1 pell institute Fact Sheet Updated: 12/14/2011. 6- year DEGREE ATTAINMENT rates FOR Students . ENROLLED IN A Post-Secondary INSTITUTION. Background/History There are many positive outcomes associated with graduating from college, including higher income and rates of employment. This fact sheet examines the 6- year degree attainment rates for Students that enrolled in any postsecondary institution in Fall 2003. The graduation rates are disaggregated by the following four categories: pell Grant receipt, First-generation and low-income status, Family income, and Family income as a percent of the Federal poverty threshold. Overall, Only of Students enrolled in postsecondary education earned a bachelor's degree within 6 years. of these Students earned an associate's degree or other credentials, were still enrolled and did not yet earn a degree, and left school without a degree and did not return. Disaggregation of the data, however, reveals an even more disturbing picture.
2 Each of the four charts below shows significant gaps in graduation rates by income. According to the data below, Students from low-income families are less likely to earn a bachelor's degree within six years, compared to their more financially affluent peers. Data Source: 2003/04 Beginning Postsecondary Students Longitudinal Study, (BPS:04/09). Bachelor's degree completion rates by pell grant status Attained Attained associate's Still Dropped bachelor's degree or other enrolled out degree credentials Received pell grant Did not receive pell grant The Federal pell Grant Program provides need-based grants to low-income undergraduate to promote access to postsecondary education. Bachelor's degree completion rates by first-generation and low-income status Attained Attained associate's degree Still Dropped bachelor's or other credentials enrolled out degree Low-income, first-generation Low-income, not first-generation First-generation, not low-income Not low income and not first- generation Low-income is defined as the student's family income falling at or below $25,000.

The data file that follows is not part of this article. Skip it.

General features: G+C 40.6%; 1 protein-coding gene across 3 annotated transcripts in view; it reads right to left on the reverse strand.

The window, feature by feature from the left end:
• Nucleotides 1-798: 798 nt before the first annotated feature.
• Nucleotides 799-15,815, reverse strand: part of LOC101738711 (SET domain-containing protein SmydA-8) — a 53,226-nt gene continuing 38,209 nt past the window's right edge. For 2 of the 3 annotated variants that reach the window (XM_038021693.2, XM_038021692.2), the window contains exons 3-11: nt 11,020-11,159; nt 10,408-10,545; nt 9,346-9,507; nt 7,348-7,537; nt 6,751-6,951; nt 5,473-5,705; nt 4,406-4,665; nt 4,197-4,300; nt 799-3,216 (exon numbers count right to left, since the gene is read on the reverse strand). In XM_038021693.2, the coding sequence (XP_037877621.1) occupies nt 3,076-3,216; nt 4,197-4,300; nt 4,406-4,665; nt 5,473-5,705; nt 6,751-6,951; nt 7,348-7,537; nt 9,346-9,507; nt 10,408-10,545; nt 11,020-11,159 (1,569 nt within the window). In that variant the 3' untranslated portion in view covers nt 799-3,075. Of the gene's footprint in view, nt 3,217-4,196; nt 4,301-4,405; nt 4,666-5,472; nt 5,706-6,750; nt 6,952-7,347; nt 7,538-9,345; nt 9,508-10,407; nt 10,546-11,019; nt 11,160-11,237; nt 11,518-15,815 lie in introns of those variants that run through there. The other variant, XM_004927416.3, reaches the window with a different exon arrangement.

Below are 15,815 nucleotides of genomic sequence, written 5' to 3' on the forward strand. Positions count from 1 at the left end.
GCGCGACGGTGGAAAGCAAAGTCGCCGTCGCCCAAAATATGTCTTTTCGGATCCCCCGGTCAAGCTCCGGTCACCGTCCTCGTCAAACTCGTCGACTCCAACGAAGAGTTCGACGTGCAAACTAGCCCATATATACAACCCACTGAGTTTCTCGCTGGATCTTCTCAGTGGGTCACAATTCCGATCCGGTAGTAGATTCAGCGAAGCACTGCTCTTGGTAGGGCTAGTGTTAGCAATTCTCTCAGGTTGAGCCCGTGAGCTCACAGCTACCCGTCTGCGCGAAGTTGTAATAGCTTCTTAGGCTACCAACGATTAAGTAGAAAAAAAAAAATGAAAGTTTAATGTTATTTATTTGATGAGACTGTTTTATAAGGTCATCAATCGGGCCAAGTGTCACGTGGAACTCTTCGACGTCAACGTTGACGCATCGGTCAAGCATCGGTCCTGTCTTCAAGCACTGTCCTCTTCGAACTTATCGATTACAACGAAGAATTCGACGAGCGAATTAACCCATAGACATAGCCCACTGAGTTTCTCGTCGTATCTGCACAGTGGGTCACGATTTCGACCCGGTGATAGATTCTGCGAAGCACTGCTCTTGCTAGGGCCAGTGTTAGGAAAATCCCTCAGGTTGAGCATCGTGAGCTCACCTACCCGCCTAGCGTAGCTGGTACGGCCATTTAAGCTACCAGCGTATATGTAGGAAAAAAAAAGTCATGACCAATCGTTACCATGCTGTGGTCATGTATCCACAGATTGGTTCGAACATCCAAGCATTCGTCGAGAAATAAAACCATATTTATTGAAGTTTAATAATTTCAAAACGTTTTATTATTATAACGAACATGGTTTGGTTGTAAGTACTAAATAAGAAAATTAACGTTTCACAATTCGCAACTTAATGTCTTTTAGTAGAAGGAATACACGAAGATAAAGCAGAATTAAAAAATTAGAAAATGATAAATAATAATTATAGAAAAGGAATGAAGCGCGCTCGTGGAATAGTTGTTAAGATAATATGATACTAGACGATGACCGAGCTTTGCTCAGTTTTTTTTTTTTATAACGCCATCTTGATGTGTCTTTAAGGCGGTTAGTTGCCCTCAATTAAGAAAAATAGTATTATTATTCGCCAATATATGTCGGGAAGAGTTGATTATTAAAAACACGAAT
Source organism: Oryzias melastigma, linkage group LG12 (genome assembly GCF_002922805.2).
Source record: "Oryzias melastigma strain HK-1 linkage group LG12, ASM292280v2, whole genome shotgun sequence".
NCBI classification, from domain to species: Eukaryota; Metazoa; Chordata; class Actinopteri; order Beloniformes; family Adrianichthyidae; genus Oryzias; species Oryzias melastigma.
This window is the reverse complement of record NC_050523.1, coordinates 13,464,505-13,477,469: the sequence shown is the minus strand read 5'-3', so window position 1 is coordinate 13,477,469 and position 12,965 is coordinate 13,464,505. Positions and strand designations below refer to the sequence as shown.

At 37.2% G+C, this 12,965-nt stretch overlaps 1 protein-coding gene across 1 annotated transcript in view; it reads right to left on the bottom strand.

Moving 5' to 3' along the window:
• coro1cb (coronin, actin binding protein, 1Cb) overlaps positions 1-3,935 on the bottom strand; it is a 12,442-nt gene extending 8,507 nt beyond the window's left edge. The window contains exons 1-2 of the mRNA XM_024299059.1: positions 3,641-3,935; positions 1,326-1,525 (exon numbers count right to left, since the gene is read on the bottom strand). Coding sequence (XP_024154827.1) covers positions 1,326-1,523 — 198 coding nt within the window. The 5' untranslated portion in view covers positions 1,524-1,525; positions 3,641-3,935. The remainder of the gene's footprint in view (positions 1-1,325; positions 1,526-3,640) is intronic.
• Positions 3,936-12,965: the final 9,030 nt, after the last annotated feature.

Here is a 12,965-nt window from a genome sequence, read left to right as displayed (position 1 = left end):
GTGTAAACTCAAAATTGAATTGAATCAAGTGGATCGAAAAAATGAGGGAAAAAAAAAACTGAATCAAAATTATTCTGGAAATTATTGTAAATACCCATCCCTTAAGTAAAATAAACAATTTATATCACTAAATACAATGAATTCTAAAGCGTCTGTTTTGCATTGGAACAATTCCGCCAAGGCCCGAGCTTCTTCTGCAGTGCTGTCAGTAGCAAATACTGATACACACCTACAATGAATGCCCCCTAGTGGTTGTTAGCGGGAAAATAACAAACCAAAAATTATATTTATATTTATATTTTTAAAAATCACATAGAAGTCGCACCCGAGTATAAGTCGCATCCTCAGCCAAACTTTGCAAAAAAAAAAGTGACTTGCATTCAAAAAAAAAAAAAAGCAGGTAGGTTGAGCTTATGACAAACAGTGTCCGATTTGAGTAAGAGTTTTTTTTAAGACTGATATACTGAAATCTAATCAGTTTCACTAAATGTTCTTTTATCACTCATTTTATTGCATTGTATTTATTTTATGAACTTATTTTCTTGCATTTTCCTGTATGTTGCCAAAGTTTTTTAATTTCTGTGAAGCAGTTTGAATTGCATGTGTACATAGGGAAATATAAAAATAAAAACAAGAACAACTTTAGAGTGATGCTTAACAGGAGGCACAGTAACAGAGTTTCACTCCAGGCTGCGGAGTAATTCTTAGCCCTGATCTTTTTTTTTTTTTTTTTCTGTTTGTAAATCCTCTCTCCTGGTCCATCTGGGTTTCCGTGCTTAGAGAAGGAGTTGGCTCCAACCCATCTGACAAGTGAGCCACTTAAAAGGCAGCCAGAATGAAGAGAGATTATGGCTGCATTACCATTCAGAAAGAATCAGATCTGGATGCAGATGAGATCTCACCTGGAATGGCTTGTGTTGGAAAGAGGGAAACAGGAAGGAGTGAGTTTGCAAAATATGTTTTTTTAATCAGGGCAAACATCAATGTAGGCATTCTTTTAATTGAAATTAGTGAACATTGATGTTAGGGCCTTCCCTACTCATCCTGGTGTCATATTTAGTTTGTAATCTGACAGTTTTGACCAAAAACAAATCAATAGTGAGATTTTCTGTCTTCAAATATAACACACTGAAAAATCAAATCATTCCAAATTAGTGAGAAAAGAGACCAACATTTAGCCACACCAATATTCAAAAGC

3 First-generation is defined as Students who come from families where neither parent has earned a bachelor's degree or higher. Bachelor's degree completion rates for by parental income Attained Attained associate's Still Dropped bachelor's degree or other enrolled out degree credentials $0-$29,999 $30,000-$59,999 $60,000-$99,999 $100,000 and above Bachelor's degree completion rates by family income as a percent of the Federal poverty threshold Attained Attained associate's Still Dropped bachelor's degree or other enrolled out degree credentials Less than 150% 151 to 200% 201% to 300% 301% and above According to the Census Bureau, the poverty threshold for 2003 was $ 18,660 for a two-adult, two-child family. A family is considered at the poverty threshold when its total income (before taxes and not including public housing, Medicaid, or food stamps). is less than the family's threshold. The official poverty threshold does not vary geographically and is updated annually for inflation.
4 150% of poverty is the eligibility cutoff for TRIO participatio